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Washington Post reporter, three others said detained in Iran

The Washington Post says it has received credible reports that its Iran correspondent Jason Rezaian, his wife Yaganeh Salehi and two unnamed US photojournalists have been detained in Iran.
Iranian Foreign Minister Mohammad Javad Zarif (C) and diplomats leave a news conference in Vienna July 15, 2014. Zarif suggested on Tuesday that six world powers are leaning towards extending nuclear talks with Tehran beyond a July 20 deadline although both sides still hoped to reach an agreement over the next five days. REUTERS/Heinz-Peter Bader (AUSTRIA - Tags: POLITICS ENERGY) - RTR3YRRR

Friends and colleagues of the Washington Post’s Iran correspondent flooded Twitter Thursday, July 24, to express shock and concern at reports that he, his wife and two other American journalists have apparently been detained in Iran.

The Washington Post reported Thursday that it had received credible reports that its Iran correspondent Jason Rezaian, his wife Yaganeh Salehi, a correspondent for the National newspaper, and two unidentified photojournalists were detained in Iran July 22.

Rezaian, the Washington Post’s correspondent in Iran since 2012, is a US-Iranian citizen from the San Francisco Bay area. His wife, Salehi, is an Iranian citizen who has reportedly applied for US permanent residency. The two unidentified photojournalists thought detained with them are also reported to be US citizens.

Al-Monitor’s correspondent was just with Rezaian covering nuclear negotiations between Iran and the six world powers in Vienna last week.

Al-Monitor’s correspondent last saw Rezaian July 19 in the lobby cafe at the Vienna Marriott, where many journalists covering the talks and diplomats involved in them stay. He said he was preparing to catch a plane back to Iran that evening.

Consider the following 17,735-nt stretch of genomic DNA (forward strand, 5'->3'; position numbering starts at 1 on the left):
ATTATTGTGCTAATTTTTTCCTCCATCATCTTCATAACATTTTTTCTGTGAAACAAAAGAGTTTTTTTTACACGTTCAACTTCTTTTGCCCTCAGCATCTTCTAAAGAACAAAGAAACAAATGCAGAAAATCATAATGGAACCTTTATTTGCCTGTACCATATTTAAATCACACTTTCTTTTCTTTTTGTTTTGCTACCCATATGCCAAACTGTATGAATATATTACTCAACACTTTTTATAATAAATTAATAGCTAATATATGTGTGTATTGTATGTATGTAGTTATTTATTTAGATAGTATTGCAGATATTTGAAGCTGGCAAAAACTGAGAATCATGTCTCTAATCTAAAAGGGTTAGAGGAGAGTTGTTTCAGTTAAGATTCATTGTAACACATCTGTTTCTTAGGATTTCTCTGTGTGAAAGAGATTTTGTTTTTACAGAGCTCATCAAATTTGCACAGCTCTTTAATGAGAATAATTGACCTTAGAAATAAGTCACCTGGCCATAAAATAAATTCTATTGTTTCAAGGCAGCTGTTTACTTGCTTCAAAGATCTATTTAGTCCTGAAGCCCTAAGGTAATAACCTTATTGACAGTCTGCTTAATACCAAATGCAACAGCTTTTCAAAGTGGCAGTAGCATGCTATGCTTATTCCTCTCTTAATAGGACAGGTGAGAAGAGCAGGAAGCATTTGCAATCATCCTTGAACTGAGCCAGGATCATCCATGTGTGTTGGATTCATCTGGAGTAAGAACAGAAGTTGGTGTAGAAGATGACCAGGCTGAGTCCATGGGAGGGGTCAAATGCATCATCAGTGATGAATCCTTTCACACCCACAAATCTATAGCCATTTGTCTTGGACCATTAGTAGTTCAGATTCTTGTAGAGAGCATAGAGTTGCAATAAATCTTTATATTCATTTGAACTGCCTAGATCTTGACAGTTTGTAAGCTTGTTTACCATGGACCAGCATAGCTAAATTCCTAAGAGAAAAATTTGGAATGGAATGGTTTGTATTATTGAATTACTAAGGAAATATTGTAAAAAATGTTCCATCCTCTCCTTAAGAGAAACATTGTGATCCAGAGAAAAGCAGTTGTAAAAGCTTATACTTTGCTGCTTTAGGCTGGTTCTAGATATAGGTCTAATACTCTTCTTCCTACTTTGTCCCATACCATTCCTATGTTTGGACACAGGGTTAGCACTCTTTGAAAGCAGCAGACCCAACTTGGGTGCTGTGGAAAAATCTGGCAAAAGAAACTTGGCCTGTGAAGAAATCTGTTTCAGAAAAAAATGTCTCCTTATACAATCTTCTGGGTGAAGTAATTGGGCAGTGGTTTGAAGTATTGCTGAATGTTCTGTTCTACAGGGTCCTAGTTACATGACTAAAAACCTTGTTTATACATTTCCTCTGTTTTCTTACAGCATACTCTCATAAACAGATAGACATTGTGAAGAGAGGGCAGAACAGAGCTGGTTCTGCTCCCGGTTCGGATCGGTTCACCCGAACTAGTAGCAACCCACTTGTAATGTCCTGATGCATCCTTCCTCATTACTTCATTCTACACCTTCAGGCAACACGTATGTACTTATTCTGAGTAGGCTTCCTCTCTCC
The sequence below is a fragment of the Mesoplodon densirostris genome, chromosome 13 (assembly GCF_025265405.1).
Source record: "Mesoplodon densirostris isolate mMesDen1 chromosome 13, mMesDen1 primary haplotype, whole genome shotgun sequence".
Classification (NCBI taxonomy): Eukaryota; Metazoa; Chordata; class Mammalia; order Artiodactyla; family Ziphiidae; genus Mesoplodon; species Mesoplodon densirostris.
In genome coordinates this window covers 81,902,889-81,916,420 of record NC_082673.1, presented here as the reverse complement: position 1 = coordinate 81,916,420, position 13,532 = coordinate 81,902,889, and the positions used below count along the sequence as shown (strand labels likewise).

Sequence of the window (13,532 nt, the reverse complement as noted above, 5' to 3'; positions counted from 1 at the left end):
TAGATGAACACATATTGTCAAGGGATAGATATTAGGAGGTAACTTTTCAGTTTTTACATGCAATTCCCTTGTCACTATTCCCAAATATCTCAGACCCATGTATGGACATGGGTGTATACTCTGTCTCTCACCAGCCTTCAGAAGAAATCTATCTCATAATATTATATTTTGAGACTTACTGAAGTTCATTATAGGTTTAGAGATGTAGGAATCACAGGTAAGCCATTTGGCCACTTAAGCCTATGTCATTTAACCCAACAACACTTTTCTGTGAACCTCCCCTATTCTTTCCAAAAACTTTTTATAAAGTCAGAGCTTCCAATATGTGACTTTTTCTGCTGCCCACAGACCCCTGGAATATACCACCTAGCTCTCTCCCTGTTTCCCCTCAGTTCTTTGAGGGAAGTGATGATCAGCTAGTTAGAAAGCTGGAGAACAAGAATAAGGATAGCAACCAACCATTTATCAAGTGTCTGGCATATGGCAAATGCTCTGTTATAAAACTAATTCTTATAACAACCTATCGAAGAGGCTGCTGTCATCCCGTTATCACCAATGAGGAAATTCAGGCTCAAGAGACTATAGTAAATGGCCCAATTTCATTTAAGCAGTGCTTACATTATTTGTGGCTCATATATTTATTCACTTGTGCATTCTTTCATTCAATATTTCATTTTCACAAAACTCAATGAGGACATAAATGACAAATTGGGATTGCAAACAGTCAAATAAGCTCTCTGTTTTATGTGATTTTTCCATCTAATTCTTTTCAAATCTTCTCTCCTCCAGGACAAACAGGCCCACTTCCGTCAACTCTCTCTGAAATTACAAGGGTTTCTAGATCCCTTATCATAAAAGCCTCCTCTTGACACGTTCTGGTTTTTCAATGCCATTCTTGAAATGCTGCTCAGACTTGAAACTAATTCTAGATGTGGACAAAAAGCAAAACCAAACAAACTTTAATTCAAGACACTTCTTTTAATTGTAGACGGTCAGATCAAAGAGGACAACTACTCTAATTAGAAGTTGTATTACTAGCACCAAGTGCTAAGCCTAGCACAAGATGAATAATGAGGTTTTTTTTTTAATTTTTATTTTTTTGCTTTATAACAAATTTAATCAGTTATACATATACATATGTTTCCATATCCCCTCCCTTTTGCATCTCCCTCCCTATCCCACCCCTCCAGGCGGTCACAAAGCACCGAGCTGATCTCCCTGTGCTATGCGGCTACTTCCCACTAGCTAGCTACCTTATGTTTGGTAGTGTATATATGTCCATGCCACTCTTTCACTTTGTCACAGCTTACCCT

Friends and colleagues of Rezaian, some of Iranian descent, flocked to Twitter Thursday to condemn the apparent detention of the journalists and urge their release, while noting the ominousness of the development. 

One concern was a lack of clarity about which agency had detained the journalists. Iranian journalists said it was the first detention they could recall in Iran of a reporter for a major Western news outlet since the crackdown that followed the disputed June 2009 presidential polls, though there have been many arrests of Iranian reporters, including in recent weeks.

Some Iranian analysts believe hard-liners, perhaps in the Iranian security services, conducted the arrests as part of a wider campaign to challenge the authority of Iranian President Hassan Rouhani, who is focused on trying to maintain domestic consensus for nuclear negotiations and economic reforms.

“Insane,” Iranian-American writer and journalist Hooman Majd wrote on Twitter of Rezaian's reported detention.

“I strongly condemn the arrest of my friend and colleague @jrezaian and his wife @YeganehSalehi, and two photographers, also friends,” Thomas Erdbrink, the New York Times’ correspondent in Iran, wrote on Twitter.

“This one hits too close to home,” Reza Marashi of the National Iranian American Council wrote on Twitter, adding that Rezaian is a good friend who he just saw in Vienna last week.

The Committee to Protect Journalists (CPJ) called on Iran to immediately explain the whereabouts of and release the four journalists.

"We hold the Iranian government responsible for the safety of these four," Sherif Mansour, the CPJ's’ Middle East director, said in a statement, the Huffington Post reported.

The State Department said it could not comment beyond the reports of three detained US citizens due to privacy considerations. "Our highest priority is the safety and welfare of US citizens abroad," State Department deputy spokeswoman Marie Harf said in a statement.

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